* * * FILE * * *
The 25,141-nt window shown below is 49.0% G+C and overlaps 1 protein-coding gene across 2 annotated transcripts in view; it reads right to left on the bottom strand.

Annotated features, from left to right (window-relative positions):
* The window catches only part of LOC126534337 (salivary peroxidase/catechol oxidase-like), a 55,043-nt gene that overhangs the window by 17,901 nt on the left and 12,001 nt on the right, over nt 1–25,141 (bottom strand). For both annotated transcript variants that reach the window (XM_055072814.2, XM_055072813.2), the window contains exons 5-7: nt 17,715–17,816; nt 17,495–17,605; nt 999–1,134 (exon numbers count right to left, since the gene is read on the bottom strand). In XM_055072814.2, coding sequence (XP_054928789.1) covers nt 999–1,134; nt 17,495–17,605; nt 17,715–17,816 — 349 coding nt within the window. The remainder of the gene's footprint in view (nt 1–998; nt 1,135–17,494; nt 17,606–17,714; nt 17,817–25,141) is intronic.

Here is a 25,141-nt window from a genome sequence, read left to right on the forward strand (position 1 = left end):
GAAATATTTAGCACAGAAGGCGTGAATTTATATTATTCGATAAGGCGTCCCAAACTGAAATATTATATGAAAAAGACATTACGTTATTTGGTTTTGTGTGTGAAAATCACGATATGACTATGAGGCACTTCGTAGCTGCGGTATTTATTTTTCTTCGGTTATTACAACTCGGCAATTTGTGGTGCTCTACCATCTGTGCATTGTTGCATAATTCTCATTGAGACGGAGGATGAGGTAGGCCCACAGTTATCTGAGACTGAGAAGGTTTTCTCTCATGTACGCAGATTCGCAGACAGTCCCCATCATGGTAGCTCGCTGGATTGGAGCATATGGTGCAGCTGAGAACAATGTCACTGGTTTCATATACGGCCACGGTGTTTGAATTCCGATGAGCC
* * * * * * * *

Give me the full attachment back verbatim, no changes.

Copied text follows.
The 25,141-nt window shown below is 49.0% G+C and overlaps 1 protein-coding gene across 2 annotated transcripts in view; it reads right to left on the bottom strand.

Annotated features, from left to right (window-relative positions):
* The window catches only part of LOC126534337 (salivary peroxidase/catechol oxidase-like), a 55,043-nt gene that overhangs the window by 17,901 nt on the left and 12,001 nt on the right, over nt 1–25,141 (bottom strand). For both annotated transcript variants that reach the window (XM_055072814.2, XM_055072813.2), the window contains exons 5-7: nt 17,715–17,816; nt 17,495–17,605; nt 999–1,134 (exon numbers count right to left, since the gene is read on the bottom strand). In XM_055072814.2, coding sequence (XP_054928789.1) covers nt 999–1,134; nt 17,495–17,605; nt 17,715–17,816 — 349 coding nt within the window. The remainder of the gene's footprint in view (nt 1–998; nt 1,135–17,494; nt 17,606–17,714; nt 17,817–25,141) is intronic.

Here is a 25,141-nt window from a genome sequence, read left to right on the forward strand (position 1 = left end):
GAAATATTTAGCACAGAAGGCGTGAATTTATATTATTCGATAAGGCGTCCCAAACTGAAATATTATATGAAAAAGACATTACGTTATTTGGTTTTGTGTGTGAAAATCACGATATGACTATGAGGCACTTCGTAGCTGCGGTATTTATTTTTCTTCGGTTATTACAACTCGGCAATTTGTGGTGCTCTACCATCTGTGCATTGTTGCATAATTCTCATTGAGACGGAGGATGAGGTAGGCCCACAGTTATCTGAGACTGAGAAGGTTTTCTCTCATGTACGCAGATTCGCAGACAGTCCCCATCATGGTAGCTCGCTGGATTGGAGCATATGGTGCAGCTGAGAACAATGTCACTGGTTTCATATACGGCCACGGTGTTTGAATTCCGATGAGCC